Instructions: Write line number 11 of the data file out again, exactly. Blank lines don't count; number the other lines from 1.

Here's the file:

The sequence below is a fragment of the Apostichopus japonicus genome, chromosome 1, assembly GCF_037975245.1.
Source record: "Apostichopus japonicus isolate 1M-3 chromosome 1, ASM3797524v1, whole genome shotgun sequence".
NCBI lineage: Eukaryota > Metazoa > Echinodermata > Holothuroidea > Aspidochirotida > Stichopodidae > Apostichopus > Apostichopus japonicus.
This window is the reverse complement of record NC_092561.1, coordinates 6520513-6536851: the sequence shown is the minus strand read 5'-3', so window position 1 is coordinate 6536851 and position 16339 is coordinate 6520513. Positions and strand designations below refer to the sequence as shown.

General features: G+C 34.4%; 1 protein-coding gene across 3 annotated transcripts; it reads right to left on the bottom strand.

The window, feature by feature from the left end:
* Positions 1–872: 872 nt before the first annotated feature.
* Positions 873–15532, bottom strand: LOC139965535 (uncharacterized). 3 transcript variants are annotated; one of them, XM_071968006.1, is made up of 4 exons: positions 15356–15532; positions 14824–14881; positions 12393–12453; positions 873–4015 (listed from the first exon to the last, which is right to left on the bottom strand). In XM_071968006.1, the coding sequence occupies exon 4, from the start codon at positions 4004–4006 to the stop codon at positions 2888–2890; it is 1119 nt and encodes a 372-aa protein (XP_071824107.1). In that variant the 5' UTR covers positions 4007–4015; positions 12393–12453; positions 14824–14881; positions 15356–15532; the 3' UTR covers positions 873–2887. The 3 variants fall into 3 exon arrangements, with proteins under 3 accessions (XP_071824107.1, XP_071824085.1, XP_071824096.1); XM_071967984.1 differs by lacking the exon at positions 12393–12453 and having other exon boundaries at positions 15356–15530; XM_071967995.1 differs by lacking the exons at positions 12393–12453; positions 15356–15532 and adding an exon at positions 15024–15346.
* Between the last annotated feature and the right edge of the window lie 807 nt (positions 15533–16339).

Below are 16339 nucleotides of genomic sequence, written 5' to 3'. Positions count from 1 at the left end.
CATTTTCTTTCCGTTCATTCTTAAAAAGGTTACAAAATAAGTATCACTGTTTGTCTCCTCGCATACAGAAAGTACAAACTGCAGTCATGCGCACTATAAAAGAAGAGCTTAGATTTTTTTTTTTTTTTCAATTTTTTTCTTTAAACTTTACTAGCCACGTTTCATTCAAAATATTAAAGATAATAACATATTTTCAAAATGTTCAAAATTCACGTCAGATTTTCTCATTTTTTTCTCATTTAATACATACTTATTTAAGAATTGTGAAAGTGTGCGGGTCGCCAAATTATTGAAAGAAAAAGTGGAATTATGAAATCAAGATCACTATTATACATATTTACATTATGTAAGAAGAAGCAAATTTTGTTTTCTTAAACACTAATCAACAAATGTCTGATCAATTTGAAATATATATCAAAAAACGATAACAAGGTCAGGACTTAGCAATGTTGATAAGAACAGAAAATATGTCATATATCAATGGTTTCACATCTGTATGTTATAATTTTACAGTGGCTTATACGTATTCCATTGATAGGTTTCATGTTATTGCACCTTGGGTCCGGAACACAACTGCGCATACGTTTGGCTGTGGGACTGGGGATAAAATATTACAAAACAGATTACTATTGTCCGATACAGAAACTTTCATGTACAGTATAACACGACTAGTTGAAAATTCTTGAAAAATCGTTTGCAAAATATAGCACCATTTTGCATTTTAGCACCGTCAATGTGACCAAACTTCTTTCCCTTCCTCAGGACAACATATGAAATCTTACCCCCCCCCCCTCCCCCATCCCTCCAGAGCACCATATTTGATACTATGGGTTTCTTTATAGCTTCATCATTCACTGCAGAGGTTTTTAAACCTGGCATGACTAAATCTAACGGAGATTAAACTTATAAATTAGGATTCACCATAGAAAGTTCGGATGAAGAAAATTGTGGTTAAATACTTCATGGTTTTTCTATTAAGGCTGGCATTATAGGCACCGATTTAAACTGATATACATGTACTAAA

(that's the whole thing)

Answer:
CATTTTCTTTCCGTTCATTCTTAAAAAGGTTACAAAATAAGTATCACTGTTTGTCTCCTCGCATACAGAAAGTACAAACTGCAGTCATGCGCACTATAAAAGAAGAGCTTAGATTTTTTTTTTTTTTTCAATTTTTTTCTTTAAACTTTACTAGCCACGTTTCATTCAAAATATTAAAGATAATAACATATTTTCAAAATGTTCAAAATTCACGTCAGATTTTCTCATTTTTTTCTCATTTAATACATACTTATTTAAGAATTGTGAAAGTGTGCGGGTCGCCAAATTATTGAAAGAAAAAGTGGAATTATGAAATCAAGATCACTATTATACATATTTACATTATGTAAGAAGAAGCAAATTTTGTTTTCTTAAACACTAATCAACAAATGTCTGATCAATTTGAAATATATATCAAAAAACGATAACAAGGTCAGGACTTAGCAATGTTGATAAGAACAGAAAATATGTCATATATCAATGGTTTCACATCTGTATGTTATAATTTTACAGTGGCTTATACGTATTCCATTGATAGGTTTCATGTTATTGCACCTTGGGTCCGGAACACAACTGCGCATACGTTTGGCTGTGGGACTGGGGATAAAATATTACAAAACAGATTACTATTGTCCGATACAGAAACTTTCATGTACAGTATAACACGACTAGTTGAAAATTCTTGAAAAATCGTTTGCAAAATATAGCACCATTTTGCATTTTAGCACCGTCAATGTGACCAAACTTCTTTCCCTTCCTCAGGACAACATATGAAATCTTACCCCCCCCCCCTCCCCCATCCCTCCAGAGCACCATATTTGATACTATGGGTTTCTTTATAGCTTCATCATTCACTGCAGAGGTTTTTAAACCTGGCATGACTAAATCTAACGGAGATTAAACTTATAAATTAGGATTCACCATAGAAAGTTCGGATGAAGAAAATTGTGGTTAAATACTTCATGGTTTTTCTATTAAGGCTGGCATTATAGGCACCGATTTAAACTGATATACATGTACTAAA